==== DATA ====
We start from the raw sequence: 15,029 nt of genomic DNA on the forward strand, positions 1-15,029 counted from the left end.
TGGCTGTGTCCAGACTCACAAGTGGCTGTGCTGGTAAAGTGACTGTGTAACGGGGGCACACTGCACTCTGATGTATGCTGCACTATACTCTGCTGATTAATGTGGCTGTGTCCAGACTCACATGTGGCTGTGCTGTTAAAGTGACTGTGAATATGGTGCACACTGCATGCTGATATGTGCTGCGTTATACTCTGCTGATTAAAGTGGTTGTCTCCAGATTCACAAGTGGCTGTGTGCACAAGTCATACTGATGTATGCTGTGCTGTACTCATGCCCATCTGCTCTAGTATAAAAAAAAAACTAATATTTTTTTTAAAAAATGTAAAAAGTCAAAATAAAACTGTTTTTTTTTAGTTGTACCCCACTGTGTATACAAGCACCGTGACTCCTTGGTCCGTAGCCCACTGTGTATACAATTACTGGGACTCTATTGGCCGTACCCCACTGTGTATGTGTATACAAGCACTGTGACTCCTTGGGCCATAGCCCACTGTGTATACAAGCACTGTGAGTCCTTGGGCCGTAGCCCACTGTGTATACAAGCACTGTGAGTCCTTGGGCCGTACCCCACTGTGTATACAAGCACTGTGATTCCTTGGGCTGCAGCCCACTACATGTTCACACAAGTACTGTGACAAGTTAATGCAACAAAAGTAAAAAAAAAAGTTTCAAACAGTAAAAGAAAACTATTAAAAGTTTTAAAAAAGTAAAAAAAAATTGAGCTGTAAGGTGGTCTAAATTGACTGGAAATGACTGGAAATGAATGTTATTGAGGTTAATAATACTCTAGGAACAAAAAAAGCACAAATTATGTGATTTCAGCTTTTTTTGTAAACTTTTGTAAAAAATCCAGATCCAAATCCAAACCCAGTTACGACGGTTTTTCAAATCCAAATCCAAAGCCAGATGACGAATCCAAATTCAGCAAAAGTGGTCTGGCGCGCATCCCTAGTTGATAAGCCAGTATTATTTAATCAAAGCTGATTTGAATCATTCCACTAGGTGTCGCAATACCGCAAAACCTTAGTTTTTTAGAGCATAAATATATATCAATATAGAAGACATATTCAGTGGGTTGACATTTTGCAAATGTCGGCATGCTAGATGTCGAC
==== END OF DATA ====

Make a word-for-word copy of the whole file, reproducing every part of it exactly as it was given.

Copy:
We start from the raw sequence: 15,029 nt of genomic DNA on the forward strand, positions 1-15,029 counted from the left end.
TGGCTGTGTCCAGACTCACAAGTGGCTGTGCTGGTAAAGTGACTGTGTAACGGGGGCACACTGCACTCTGATGTATGCTGCACTATACTCTGCTGATTAATGTGGCTGTGTCCAGACTCACATGTGGCTGTGCTGTTAAAGTGACTGTGAATATGGTGCACACTGCATGCTGATATGTGCTGCGTTATACTCTGCTGATTAAAGTGGTTGTCTCCAGATTCACAAGTGGCTGTGTGCACAAGTCATACTGATGTATGCTGTGCTGTACTCATGCCCATCTGCTCTAGTATAAAAAAAAAACTAATATTTTTTTTAAAAAATGTAAAAAGTCAAAATAAAACTGTTTTTTTTTAGTTGTACCCCACTGTGTATACAAGCACCGTGACTCCTTGGTCCGTAGCCCACTGTGTATACAATTACTGGGACTCTATTGGCCGTACCCCACTGTGTATGTGTATACAAGCACTGTGACTCCTTGGGCCATAGCCCACTGTGTATACAAGCACTGTGAGTCCTTGGGCCGTAGCCCACTGTGTATACAAGCACTGTGAGTCCTTGGGCCGTACCCCACTGTGTATACAAGCACTGTGATTCCTTGGGCTGCAGCCCACTACATGTTCACACAAGTACTGTGACAAGTTAATGCAACAAAAGTAAAAAAAAAAGTTTCAAACAGTAAAAGAAAACTATTAAAAGTTTTAAAAAAGTAAAAAAAAATTGAGCTGTAAGGTGGTCTAAATTGACTGGAAATGACTGGAAATGAATGTTATTGAGGTTAATAATACTCTAGGAACAAAAAAAGCACAAATTATGTGATTTCAGCTTTTTTTGTAAACTTTTGTAAAAAATCCAGATCCAAATCCAAACCCAGTTACGACGGTTTTTCAAATCCAAATCCAAAGCCAGATGACGAATCCAAATTCAGCAAAAGTGGTCTGGCGCGCATCCCTAGTTGATAAGCCAGTATTATTTAATCAAAGCTGATTTGAATCATTCCACTAGGTGTCGCAATACCGCAAAACCTTAGTTTTTTAGAGCATAAATATATATCAATATAGAAGACATATTCAGTGGGTTGACATTTTGCAAATGTCGGCATGCTAGATGTCGAC